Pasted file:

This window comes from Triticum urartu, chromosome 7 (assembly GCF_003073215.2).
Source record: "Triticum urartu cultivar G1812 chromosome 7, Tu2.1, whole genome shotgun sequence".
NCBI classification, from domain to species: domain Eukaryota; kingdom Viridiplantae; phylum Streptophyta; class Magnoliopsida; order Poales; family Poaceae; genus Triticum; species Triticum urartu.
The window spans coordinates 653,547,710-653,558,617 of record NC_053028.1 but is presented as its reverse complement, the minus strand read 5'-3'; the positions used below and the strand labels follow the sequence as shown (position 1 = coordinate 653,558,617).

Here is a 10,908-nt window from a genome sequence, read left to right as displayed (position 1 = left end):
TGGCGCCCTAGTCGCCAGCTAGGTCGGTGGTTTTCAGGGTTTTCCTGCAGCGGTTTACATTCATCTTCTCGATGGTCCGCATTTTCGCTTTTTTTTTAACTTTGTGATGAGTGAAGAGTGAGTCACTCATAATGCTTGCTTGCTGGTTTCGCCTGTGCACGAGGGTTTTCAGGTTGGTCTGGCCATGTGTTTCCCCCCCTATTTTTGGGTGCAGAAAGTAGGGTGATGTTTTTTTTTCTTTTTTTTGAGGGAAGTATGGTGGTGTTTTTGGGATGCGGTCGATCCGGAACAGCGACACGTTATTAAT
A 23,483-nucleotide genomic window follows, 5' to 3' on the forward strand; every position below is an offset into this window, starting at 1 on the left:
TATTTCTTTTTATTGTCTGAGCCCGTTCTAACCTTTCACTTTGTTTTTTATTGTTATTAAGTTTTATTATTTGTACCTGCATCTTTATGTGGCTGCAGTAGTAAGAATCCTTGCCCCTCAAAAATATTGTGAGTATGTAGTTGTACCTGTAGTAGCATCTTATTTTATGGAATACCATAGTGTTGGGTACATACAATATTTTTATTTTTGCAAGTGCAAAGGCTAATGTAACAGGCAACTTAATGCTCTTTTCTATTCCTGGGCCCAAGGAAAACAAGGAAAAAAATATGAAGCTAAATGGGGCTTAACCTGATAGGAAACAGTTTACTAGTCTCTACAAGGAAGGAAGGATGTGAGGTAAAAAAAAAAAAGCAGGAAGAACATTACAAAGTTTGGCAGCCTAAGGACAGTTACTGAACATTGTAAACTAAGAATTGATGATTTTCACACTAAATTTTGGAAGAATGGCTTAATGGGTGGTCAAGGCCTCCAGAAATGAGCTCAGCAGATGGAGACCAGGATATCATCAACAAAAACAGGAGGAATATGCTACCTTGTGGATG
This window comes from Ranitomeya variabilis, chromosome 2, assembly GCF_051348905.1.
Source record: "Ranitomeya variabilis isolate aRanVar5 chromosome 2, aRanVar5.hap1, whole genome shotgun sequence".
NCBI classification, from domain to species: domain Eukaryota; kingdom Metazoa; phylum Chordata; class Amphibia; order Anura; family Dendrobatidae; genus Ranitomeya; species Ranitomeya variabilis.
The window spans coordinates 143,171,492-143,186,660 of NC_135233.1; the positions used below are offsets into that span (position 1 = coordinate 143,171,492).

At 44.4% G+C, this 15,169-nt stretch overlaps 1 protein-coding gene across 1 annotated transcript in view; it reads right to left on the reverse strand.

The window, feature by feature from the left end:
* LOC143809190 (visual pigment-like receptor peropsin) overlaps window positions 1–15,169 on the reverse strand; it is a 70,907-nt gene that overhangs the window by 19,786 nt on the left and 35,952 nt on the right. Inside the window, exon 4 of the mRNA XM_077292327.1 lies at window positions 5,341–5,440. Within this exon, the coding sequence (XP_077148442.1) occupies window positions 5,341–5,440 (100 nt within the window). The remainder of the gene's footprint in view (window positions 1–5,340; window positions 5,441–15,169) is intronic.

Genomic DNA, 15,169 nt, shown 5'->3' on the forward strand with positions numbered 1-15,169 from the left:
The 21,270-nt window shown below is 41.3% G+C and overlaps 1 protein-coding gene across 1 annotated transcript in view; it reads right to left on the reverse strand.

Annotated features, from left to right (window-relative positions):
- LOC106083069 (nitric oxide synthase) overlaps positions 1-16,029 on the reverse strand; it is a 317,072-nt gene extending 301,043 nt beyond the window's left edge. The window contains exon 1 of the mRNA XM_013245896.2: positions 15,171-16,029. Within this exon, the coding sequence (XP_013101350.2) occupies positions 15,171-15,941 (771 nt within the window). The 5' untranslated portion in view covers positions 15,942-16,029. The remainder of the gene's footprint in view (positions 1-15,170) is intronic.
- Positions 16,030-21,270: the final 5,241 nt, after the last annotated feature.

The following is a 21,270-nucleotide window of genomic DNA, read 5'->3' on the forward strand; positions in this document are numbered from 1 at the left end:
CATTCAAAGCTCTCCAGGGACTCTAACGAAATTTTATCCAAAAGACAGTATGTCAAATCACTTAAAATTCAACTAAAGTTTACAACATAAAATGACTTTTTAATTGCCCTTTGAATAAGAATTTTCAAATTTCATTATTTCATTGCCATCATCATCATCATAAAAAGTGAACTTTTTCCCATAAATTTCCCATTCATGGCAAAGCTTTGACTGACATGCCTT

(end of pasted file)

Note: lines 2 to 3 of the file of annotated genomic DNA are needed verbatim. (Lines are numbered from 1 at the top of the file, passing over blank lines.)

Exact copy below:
Source record: "Triticum urartu cultivar G1812 chromosome 7, Tu2.1, whole genome shotgun sequence".
NCBI classification, from domain to species: domain Eukaryota; kingdom Viridiplantae; phylum Streptophyta; class Magnoliopsida; order Poales; family Poaceae; genus Triticum; species Triticum urartu.